TRAQPak’s review of year-over-year (YoY) North American flight activity in January 2019 recorded a marginal increase over January 2018. Month-over-month (MoM) activity posted an anticipated increase over December 2018, too…
The YoY North American Flight Activity data indicates an increase of 0.7% in January 2019. Results by operational category were mixed with Fractional activity, once again, posting the largest yearly increase. Part 135 activity declined for the eighth consecutive month.
The aircraft categories were mixed with Mid-Size Jets posting the largest increase from 2018, and Turboprops posting the largest decrease.
Business Aviation flight activity in January was up 1.4% from December 2018. Results by operational category were mostly up for the month, with the Part 91 segment posting the largest monthly increase. Fractional flight activity declined, however.
Aircraft categories were mostly positive too, with Large Jets posting the largest increase, and Small Jets posting the only monthly decrease.
TRAQPak’s analysts estimate a 1.1% increase in overall flight activity YoY in February 2019.
Flight Activity - Europe
January saw 54,481 Business Aviation departures in Europe, according to WingX Advance. Year-over-Year, that represents a drop of -0.8% YoY, with a 2.1% drop in business jet sectors.
Despite the YoY decline, activity was up 1.4% on a 12-month rolling basis, and 10% above the 2016 trough. There were mixed YoY trends in Europe’s busiest markets, with France and the UK narrowly up; Spain showing robust growth; flights declining from Germany and Switzerland; and a 9% slump in demand out of Italy. Turkey recorded a big drop also.
The last 12-month trend looks strong out of Spain and is still solid out of Germany (although flat in the UK, Switzerland and France). Large Jet activity took the brunt of the decline in Europe with sectors down by 6% YoY, while Small and Medium Jet activity was flat.
Flights within Europe declined by 1% in January. The next busiest regional flow was transatlantic, flat YOY, beating a negative 12-month trend of -1.5%. Business Aviation flights to Africa have increased 5% over the last year but declined in January.
“The decline in January’s flight activity reflects anecdotal feedback from the charter operator market that customer demand is down, which fits with the wider deterioration in the macroeconomic situation in Europe,” said WingX managing director Richard Koe.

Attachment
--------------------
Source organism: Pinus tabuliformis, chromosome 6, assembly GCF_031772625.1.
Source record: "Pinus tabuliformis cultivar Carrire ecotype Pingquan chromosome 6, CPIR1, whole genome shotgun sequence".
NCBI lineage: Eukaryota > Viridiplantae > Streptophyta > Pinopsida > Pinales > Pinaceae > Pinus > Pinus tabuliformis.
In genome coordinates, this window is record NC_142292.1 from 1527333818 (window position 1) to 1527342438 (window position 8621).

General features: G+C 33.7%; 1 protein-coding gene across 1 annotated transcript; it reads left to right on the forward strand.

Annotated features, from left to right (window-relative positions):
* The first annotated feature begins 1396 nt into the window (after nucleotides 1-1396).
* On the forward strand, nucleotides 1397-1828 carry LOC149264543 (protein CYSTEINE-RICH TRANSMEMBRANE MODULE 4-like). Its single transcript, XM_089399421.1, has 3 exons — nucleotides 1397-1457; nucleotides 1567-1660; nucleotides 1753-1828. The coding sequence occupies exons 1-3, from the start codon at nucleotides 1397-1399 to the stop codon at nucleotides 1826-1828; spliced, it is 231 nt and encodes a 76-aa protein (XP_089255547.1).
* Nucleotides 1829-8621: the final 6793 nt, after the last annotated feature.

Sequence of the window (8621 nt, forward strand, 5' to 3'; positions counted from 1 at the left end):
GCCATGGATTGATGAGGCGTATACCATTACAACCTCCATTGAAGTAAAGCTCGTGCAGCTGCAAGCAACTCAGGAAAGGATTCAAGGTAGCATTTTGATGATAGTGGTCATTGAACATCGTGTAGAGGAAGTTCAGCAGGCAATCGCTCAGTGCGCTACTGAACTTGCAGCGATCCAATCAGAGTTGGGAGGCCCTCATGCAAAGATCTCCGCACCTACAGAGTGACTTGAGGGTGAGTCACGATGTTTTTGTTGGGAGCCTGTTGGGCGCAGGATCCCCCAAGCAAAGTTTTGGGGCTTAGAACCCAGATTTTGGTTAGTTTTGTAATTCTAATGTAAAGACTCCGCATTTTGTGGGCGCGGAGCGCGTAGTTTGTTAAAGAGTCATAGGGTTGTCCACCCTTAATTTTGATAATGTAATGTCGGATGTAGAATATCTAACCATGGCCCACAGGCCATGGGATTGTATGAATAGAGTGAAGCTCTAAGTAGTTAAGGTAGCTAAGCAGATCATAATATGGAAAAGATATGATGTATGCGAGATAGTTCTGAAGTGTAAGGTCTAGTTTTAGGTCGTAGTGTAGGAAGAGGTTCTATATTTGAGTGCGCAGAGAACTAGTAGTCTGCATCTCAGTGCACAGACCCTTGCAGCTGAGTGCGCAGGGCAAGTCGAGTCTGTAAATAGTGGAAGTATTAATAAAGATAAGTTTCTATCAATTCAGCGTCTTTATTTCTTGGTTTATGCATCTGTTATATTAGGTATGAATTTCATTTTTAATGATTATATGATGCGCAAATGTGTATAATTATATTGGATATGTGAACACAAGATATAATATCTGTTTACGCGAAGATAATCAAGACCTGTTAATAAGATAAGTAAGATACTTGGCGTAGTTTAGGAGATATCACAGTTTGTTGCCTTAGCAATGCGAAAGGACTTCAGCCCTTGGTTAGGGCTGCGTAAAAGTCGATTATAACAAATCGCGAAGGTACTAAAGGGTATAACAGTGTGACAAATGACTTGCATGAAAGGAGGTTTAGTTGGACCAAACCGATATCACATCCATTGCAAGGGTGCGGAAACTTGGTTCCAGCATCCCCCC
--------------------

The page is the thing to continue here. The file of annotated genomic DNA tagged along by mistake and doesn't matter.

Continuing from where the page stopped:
“January’s drop was concentrated in the Large Cabin Jet segments, which may reflect pull back from corporate flight departments.”
Used Aircraft Market Sales Information
JETNET has released its 2018 year-end results for the pre-owned business jet, business turboprop, piston, helicopter and commercial airliner markets. A total 9,198 transactions were recorded in 2018, compared with 10,111 the year before…
All market sectors are showing lower inventory for sale in the comparison of 2018 to 2017, except for piston helicopters. Moreover, there were fewer full-sale transactions in 2018 compared to 2017, except for business jets and fixed-wing pistons, where retail transactions were up 2.1% and 19%, respectively.
Moreover, the fleet for sale percentages for all market sectors were lower in the December comparisons, except for piston helicopters and Commercial Turboprops. Business jets and pistons were down the most (0.9% and 0.8%, respectively).
Across all market sectors, JETNET reports 9,198 full retail sale transactions for 2018, compared with 10,111 in 2017. That’s a decrease of 917 transactions (-9%). Commercial jet airliner transactions decreased by 710 (28.9%).
Business jets recorded 2,809 transactions in 2018, and when combined with commercial airliners (1,748), together they accounted for 50% of the total of the 9,198 transactions recorded in 2018.
2018 Inventory Specifics
All aircraft segments were taking less time to sell in 2018 compared to 2017, except for the turbine helicopters which took an additional 58 days before being sold, on average.
The ‘For Sale’ inventory of business jets has decreased steadily from a high point in July 2009 (2,938) to 1,974 jets in December 2018. That’s a reduction in the percentage of the in-service fleet from 17.7% in July 2009 to 9% at the end of 2018.
Most business jet dealers and brokers today would tell you that the pristine used jets that were on the market a few years ago have become more challenging to locate. The sage advice for buyers is to act now.
A closer inspection of the seven segments analyzed reveals that two actually increased in numbers, when compared to 2017. These were business jets (+2.1%) and piston (+19%). Note: JETNET does not cover all piston aircraft inventory or sales. The piston models tracked are: Baron 58 series, Cessna 421 series, Diamond DA62, and the Piper high-end singles M350, Malibu, Matrix, and Mirage.
The recovery in Business Aviation during the post-recession period has posted mixed results, with poor overall aircraft residual values that continue to be problematic.
Now that 2019 is here, JETNET hopes the US used market, along with improvements in the world economy, will continue to prompt more new aircraft purchases. As for now, the pre-owned market has become a seller’s market, with pre-owned for-sale inventories running at 9%.
JSSI: Flight Activity Surges in 2018